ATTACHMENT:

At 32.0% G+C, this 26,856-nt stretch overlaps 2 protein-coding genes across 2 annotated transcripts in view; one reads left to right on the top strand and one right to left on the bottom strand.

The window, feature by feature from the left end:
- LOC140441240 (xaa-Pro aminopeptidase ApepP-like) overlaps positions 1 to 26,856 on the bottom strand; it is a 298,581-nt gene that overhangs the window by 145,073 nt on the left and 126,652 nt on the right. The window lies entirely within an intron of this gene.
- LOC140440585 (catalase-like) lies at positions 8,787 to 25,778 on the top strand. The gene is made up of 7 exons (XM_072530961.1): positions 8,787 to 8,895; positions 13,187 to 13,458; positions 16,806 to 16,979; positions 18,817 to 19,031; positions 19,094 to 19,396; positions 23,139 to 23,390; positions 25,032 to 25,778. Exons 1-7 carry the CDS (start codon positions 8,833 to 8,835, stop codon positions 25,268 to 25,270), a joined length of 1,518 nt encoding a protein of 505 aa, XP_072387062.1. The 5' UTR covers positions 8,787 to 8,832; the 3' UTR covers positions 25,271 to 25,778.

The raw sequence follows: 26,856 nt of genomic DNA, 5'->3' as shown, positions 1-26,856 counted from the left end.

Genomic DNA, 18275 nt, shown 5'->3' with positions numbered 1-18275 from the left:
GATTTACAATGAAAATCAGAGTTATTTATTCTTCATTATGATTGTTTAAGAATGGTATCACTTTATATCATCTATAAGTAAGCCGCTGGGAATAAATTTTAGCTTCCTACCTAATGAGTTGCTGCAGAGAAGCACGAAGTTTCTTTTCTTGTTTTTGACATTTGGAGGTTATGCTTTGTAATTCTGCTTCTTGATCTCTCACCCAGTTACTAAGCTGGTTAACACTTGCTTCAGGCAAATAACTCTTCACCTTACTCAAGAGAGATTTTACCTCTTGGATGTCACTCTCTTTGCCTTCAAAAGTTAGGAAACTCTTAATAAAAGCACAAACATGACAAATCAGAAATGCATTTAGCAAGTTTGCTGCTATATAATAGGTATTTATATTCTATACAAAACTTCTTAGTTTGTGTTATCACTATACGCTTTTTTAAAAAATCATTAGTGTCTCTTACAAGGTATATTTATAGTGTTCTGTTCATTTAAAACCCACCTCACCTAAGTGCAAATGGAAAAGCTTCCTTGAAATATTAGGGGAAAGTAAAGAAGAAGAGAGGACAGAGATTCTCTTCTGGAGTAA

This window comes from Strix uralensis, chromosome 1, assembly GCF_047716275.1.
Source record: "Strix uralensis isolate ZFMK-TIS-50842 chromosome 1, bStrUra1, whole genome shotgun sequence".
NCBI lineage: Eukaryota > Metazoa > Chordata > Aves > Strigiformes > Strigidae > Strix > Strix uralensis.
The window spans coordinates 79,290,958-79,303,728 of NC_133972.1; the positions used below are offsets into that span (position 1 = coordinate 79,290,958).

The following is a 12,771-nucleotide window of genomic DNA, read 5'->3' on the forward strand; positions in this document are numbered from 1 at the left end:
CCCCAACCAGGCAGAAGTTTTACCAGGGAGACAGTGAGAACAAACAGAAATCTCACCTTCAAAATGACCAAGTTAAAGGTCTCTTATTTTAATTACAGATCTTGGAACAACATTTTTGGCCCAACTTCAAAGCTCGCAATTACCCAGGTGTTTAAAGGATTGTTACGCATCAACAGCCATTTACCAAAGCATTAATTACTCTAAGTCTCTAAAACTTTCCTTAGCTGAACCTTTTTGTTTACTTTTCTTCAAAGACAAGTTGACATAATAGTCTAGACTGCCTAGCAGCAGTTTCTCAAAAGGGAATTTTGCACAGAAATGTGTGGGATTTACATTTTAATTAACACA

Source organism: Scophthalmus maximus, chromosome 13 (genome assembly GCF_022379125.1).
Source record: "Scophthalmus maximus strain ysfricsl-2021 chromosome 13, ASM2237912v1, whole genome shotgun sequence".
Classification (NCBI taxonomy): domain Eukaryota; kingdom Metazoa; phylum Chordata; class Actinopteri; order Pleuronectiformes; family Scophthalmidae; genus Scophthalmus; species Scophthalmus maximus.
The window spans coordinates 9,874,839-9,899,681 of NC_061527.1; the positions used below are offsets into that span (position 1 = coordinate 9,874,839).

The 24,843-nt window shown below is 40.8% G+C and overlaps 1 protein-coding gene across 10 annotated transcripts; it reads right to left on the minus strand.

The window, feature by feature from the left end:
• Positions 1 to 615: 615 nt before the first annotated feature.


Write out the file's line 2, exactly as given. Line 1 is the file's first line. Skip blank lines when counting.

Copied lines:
The window, feature by feature from the left end: